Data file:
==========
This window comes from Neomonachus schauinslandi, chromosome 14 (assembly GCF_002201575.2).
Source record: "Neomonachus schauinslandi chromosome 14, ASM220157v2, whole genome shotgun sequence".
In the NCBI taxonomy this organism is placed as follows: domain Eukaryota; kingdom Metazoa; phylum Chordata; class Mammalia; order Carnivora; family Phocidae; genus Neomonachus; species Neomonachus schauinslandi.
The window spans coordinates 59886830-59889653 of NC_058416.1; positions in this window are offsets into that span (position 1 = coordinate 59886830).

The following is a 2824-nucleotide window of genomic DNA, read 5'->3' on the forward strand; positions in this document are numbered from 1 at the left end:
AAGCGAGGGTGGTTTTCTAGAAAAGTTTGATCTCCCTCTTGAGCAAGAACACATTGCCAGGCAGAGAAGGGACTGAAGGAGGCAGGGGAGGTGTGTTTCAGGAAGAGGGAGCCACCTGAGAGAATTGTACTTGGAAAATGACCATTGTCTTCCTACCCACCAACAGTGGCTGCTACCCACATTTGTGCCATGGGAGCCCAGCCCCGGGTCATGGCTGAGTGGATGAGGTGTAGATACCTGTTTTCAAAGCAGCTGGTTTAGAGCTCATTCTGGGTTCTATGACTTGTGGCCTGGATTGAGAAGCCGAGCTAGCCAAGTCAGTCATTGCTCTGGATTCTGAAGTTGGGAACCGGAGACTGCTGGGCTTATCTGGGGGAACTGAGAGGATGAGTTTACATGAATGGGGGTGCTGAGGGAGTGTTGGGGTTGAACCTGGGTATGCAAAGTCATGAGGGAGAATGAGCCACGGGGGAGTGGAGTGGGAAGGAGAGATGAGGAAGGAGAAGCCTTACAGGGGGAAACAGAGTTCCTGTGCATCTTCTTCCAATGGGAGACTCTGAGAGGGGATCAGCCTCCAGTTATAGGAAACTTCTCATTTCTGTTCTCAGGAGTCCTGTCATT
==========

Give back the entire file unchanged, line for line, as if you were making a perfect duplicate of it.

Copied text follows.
This window comes from Neomonachus schauinslandi, chromosome 14 (assembly GCF_002201575.2).
Source record: "Neomonachus schauinslandi chromosome 14, ASM220157v2, whole genome shotgun sequence".
In the NCBI taxonomy this organism is placed as follows: domain Eukaryota; kingdom Metazoa; phylum Chordata; class Mammalia; order Carnivora; family Phocidae; genus Neomonachus; species Neomonachus schauinslandi.
The window spans coordinates 59886830-59889653 of NC_058416.1; positions in this window are offsets into that span (position 1 = coordinate 59886830).

The following is a 2824-nucleotide window of genomic DNA, read 5'->3' on the forward strand; positions in this document are numbered from 1 at the left end:
AAGCGAGGGTGGTTTTCTAGAAAAGTTTGATCTCCCTCTTGAGCAAGAACACATTGCCAGGCAGAGAAGGGACTGAAGGAGGCAGGGGAGGTGTGTTTCAGGAAGAGGGAGCCACCTGAGAGAATTGTACTTGGAAAATGACCATTGTCTTCCTACCCACCAACAGTGGCTGCTACCCACATTTGTGCCATGGGAGCCCAGCCCCGGGTCATGGCTGAGTGGATGAGGTGTAGATACCTGTTTTCAAAGCAGCTGGTTTAGAGCTCATTCTGGGTTCTATGACTTGTGGCCTGGATTGAGAAGCCGAGCTAGCCAAGTCAGTCATTGCTCTGGATTCTGAAGTTGGGAACCGGAGACTGCTGGGCTTATCTGGGGGAACTGAGAGGATGAGTTTACATGAATGGGGGTGCTGAGGGAGTGTTGGGGTTGAACCTGGGTATGCAAAGTCATGAGGGAGAATGAGCCACGGGGGAGTGGAGTGGGAAGGAGAGATGAGGAAGGAGAAGCCTTACAGGGGGAAACAGAGTTCCTGTGCATCTTCTTCCAATGGGAGACTCTGAGAGGGGATCAGCCTCCAGTTATAGGAAACTTCTCATTTCTGTTCTCAGGAGTCCTGTCATT